Microsoft would never 'threaten to leave' Australia after Google said it could withdraw the search


February 3, 2021: On Wednesday, Microsoft said it would never threaten to leave Australia after Google suggested it could withdraw its search engine from the country, widely in use.

Last month, Google made the threat after the Australian government brought a new law that forces the tech giant to pay the news publishers for the right to link to their content.

“Other tech companies may sometimes threaten to leave Australia, Microsoft will never make such a threat,” said Brad Smith, Microsoft’s president, in a statement. 

“We are committed to supporting the country’s national security and economic success,” Brad Smith added.

Microsoft is in the right place to capitalize from any fallout between Google and Australia.

 Google currently dominates search in the country, with a 94.5% market share, while Microsoft’s Bing holds just 3.6%. 

Smith said that he and Microsoft CEO Satya Nadella spoke with Australia’s Prime Minister Scott Morrison last week, who recently told reporters that Australia “did not respond to threats.”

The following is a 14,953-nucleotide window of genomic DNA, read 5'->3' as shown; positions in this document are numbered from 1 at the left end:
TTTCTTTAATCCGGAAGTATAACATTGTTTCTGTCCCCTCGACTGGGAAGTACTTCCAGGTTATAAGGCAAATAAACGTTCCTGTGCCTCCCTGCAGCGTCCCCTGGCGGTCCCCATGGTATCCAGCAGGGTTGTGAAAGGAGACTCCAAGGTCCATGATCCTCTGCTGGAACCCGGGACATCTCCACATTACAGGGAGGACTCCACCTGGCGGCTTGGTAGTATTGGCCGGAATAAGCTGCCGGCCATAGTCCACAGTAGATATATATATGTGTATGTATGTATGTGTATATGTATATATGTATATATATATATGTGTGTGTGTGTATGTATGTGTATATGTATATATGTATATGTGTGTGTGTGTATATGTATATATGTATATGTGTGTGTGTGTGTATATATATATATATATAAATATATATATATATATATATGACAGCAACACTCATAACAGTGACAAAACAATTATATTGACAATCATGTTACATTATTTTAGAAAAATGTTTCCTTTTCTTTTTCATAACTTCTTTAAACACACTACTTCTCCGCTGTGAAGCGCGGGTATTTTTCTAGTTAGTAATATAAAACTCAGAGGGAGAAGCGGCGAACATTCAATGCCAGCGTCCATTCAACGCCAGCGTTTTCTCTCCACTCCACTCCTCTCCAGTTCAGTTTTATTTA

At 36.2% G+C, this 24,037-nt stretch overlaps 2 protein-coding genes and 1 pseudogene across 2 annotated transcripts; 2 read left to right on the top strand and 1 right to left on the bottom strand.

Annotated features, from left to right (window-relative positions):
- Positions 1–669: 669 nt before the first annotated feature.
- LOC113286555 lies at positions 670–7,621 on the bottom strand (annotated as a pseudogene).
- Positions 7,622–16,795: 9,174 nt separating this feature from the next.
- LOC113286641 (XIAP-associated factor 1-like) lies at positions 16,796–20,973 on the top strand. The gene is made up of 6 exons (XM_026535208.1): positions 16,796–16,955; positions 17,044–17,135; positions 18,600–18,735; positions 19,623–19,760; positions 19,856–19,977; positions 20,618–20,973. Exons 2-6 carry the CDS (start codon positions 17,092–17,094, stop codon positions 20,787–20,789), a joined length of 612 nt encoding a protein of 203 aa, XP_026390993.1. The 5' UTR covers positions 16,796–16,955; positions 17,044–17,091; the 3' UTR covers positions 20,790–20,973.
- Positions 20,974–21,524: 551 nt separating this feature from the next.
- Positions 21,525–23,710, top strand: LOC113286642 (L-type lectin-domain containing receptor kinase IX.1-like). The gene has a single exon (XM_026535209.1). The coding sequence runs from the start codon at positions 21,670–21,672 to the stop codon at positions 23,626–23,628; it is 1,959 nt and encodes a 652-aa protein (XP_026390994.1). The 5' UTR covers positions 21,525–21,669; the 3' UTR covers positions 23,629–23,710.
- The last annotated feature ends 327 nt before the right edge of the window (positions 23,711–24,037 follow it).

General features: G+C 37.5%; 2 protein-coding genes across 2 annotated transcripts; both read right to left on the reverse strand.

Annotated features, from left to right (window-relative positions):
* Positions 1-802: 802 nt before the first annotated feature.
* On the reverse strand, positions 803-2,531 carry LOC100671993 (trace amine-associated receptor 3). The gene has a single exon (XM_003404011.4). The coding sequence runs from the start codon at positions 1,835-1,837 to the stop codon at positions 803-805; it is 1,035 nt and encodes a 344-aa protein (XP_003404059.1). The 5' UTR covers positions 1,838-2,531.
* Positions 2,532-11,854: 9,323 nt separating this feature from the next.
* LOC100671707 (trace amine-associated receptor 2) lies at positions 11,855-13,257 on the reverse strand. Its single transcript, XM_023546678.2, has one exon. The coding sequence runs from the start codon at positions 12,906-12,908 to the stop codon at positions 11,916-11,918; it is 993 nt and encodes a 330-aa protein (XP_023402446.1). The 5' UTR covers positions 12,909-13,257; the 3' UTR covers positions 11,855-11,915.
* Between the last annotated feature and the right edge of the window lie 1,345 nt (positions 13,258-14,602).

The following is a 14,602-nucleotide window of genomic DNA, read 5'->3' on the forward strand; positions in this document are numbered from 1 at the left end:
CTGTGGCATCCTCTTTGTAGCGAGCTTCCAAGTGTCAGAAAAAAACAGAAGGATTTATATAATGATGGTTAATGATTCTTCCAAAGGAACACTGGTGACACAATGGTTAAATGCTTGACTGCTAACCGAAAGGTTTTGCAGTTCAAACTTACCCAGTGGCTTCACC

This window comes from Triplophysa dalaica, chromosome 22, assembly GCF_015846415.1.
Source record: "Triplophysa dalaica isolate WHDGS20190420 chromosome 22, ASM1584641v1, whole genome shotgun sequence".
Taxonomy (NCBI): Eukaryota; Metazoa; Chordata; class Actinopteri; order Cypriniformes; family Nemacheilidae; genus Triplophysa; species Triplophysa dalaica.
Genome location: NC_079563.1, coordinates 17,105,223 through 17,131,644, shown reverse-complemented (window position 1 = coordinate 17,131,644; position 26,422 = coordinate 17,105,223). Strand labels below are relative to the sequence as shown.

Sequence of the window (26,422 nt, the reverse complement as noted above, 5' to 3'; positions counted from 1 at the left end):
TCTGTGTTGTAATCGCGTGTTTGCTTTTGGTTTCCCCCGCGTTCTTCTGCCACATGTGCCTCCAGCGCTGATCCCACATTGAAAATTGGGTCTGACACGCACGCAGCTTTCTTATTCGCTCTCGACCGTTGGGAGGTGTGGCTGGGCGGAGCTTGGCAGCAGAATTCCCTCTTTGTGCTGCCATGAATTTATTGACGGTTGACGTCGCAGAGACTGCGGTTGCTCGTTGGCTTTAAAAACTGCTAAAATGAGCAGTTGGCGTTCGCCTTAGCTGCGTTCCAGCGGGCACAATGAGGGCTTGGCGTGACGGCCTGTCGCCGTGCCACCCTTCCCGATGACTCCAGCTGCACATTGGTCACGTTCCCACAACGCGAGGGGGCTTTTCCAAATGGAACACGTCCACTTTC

“Microsoft recognizes that the media sector and public interest journalism currently face many challenges from the digital era, which includes changing business models and evolving consumer preferences,” said Smith.

The proposed new law in Australia is dubbed the news media bargaining code, and it’s explicitly targeted at Google and Facebook.

Google has been lobbying hard against the code, calling it “unreasonable” and “unworkable.”

Mel Silva, managing director for Google Australia and New Zealand, told an Australian Senate committee, “Coupled with the unmanageable financial and operational risk if this version of the code becomes the law, it will give us no real choice but to stop making Google Search available in Australia.”

It recognizes the vital role search plays, not only to consumers but to the thousands of Australian small businesses that rely on search and advertising technology to fund and support their organizations, Smith replied.

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